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PhD Thesis: Kirk Pak

Dissertation Abstract:
The Role of the M2 Muscarinic Receptor in Maintaining Urinary Bladder Function in a Streptozotocin Model of Diabetes

By Kirk Pak, PhD
Doctor of Philosophy in Pharmacology and Toxicology
University of California, Irvine, 2010
Professor Frederick J. Ehlert, Chair

Urinary bladder function depends on autonomic innervation and a complex neural control system consisting of the brain and spinal cord. Its reliance on central nervous control distinguishes the bladder from other visceral structures such as those found in the cardiovascular and gastrointestinal systems. The efficient regulation by afferent and efferent activity in the urinary bladder is critical in its unusual task of both storage and intermittent voiding. And the appropriate postjunctional response to upstream neural regulation is imperative to mediate normal urinary voiding function. A major neurotransmitter influencing bladder contractile function is acetylcholine, which acts via M2 and M3 muscarinic receptors in smooth muscle. The M3 receptor mediates direct contraction, whereas the M2 receptor has been shown to enhance M3-mediated function and to inhibit relaxation mediated by adenylate cyclase.

Diabetes is the most common cause of autonomic neuropathy in the developed world. Accordingly, visceral structures such as the urinary bladder are negatively affected and inadequate and aberrant control leads to dysfunction. In addition to neuropathy, diabetic bladders are also associated with distension. These abnormalities are reproduced in animals treated with streptozotocin (STZ), a pancreatic ß-cell toxin. Through circumstantial evidence showing substantial enlargement in bladder from STZ-treated M2 muscarinic receptor knockout mouse (M2 KO), we speculated that bladder distension might impose excessive physical strain on surrounding nerves already under hyperglycemic stress. An upregulation of M2 receptor expression and an increase in muscarinic receptor function in diabetic bladder has been reported as well as the enhanced functional profile of the M2 receptor when bladders are distended.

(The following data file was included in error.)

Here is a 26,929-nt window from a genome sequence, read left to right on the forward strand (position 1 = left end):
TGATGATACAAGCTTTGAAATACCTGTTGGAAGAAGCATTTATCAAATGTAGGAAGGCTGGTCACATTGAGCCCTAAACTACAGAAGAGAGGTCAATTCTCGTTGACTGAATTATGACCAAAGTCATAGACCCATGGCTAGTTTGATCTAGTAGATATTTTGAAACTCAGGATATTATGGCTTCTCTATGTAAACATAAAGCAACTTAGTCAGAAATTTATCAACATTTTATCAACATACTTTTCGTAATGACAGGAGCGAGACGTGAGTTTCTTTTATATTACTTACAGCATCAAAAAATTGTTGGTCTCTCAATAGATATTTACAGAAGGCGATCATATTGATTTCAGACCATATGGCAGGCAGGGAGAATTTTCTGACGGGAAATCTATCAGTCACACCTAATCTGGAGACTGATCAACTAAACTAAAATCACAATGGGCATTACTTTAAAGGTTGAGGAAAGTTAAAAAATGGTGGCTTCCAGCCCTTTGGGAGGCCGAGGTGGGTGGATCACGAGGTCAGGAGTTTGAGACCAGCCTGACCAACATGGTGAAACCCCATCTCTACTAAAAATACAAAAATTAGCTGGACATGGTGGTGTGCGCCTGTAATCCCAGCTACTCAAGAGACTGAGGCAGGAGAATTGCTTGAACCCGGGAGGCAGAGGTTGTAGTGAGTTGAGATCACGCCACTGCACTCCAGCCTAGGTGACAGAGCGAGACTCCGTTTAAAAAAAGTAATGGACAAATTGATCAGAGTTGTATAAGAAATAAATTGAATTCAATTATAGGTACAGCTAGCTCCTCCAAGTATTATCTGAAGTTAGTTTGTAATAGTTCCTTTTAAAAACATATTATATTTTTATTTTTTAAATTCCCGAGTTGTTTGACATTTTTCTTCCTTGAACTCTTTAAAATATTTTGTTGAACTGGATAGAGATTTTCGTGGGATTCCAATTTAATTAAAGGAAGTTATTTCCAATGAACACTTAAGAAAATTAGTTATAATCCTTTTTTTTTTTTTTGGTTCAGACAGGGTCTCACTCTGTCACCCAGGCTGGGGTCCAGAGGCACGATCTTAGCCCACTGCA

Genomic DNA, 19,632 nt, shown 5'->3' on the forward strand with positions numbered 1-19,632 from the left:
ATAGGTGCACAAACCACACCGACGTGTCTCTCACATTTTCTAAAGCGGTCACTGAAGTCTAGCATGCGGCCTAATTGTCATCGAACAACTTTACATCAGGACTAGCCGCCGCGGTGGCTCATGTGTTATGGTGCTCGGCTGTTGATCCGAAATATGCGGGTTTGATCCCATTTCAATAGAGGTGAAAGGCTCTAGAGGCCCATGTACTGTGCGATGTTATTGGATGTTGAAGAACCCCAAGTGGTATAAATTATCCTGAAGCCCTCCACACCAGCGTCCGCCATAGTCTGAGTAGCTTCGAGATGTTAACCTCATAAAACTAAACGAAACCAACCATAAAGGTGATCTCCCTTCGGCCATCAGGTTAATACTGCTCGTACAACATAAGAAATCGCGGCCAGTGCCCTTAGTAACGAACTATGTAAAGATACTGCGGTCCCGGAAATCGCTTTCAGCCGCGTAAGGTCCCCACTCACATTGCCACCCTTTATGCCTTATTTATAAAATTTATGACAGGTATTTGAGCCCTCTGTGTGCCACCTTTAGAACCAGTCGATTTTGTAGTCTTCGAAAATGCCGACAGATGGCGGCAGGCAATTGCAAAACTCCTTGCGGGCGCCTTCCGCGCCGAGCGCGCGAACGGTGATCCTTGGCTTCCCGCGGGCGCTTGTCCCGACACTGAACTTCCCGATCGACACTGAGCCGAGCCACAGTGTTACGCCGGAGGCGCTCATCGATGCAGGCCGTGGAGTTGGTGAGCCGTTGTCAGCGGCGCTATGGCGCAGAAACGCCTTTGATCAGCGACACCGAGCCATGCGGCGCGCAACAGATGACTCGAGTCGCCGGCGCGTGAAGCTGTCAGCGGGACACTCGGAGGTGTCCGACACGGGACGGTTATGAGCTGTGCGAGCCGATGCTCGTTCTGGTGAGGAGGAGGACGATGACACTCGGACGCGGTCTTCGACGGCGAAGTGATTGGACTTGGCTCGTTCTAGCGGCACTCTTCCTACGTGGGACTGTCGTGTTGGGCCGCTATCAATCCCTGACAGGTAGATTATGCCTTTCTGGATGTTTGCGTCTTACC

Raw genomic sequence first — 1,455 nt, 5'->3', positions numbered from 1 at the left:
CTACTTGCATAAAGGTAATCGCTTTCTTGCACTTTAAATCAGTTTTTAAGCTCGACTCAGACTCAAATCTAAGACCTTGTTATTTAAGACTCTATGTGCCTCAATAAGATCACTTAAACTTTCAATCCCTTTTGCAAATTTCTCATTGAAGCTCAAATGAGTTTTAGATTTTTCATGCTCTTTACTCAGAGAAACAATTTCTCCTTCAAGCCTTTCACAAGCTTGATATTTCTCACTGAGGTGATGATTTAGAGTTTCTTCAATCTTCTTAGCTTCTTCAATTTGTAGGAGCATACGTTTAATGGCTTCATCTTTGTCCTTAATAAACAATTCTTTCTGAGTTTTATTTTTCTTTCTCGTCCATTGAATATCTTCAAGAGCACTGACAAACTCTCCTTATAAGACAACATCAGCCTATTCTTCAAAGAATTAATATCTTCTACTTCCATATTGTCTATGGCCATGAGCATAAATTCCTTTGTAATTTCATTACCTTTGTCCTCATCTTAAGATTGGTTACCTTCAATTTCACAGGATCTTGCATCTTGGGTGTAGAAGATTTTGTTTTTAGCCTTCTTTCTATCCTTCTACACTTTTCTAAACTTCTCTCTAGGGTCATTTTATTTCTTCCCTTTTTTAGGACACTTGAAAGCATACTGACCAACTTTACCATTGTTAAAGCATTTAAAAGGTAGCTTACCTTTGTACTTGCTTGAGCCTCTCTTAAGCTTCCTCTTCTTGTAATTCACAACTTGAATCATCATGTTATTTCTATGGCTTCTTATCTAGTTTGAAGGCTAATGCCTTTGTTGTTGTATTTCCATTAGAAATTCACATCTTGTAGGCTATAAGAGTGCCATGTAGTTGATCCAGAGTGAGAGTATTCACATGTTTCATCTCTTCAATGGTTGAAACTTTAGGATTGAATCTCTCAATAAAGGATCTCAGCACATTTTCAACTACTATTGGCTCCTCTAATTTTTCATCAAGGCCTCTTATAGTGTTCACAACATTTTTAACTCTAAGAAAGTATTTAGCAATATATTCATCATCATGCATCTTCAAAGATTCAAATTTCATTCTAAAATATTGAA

We hypothesize, therefore, that the M2 receptor may have a protective role and may sustain function in the impaired diabetic bladder by opposing neuropathy secondary to excessive distension of bladder. We postulate that M2-mediated postjunctional compensatory mechanisms may also contribute to maintaining bladder function.

We test these hypotheses in the following sections.

In Chapter 2, we confirm that known postjunctional M2 receptor-mediated mechanisms in bladder can be replicated in an electrical field stimulation experiment, which acts as a reporter assay for the activation of the M2 receptor by neurotransmitter release.

Chapter 3 investigates the differential postjunctional roles of M2 and M3 receptors in STZ-induced diabetes. Bladders were isolated from wild type and M2 KO mice treated with vehicle or STZ. Contractions elicited to the bath-applied muscarinic agonist oxotremorine-M were measured in the absence and presence of the adenylate cyclase stimulator forskolin. We found that M2-mediated responses sustain bladder contraction when M3-mediated function is impaired in STZ-induced diabetes. And the ability of the M2 receptor to inhibit the relaxant effects of forskolin is increased in this model.

Chapter 4 investigates whether bladder lacking the M2 receptor is pre-disposed to excessive enlargement during the course of STZ-induced diabetes. We hypothesize that an over-distended bladder phenotype may impinge surrounding nerves and, thereby, expedite the progression of diabetic neuropathy.

Chapter 5 studies whether the contractile role of the M2 receptor in gastric fundus is similar to that in bladder during the course of diabetes, since the fundus shares with the bladder the quality of being able to distend. The ileum does not share this quality to the same extent and so is not expected to exhibit a similar role for the M2 receptor. Atrial contraction is also examined to determine muscarinic receptor involvement in another important system affected by diabetes.

In Chapter 6, we discuss various possibilities, both theoretical and empirically explored by my research, by which the M2 receptor may mediate its protective role during the course of diabetes.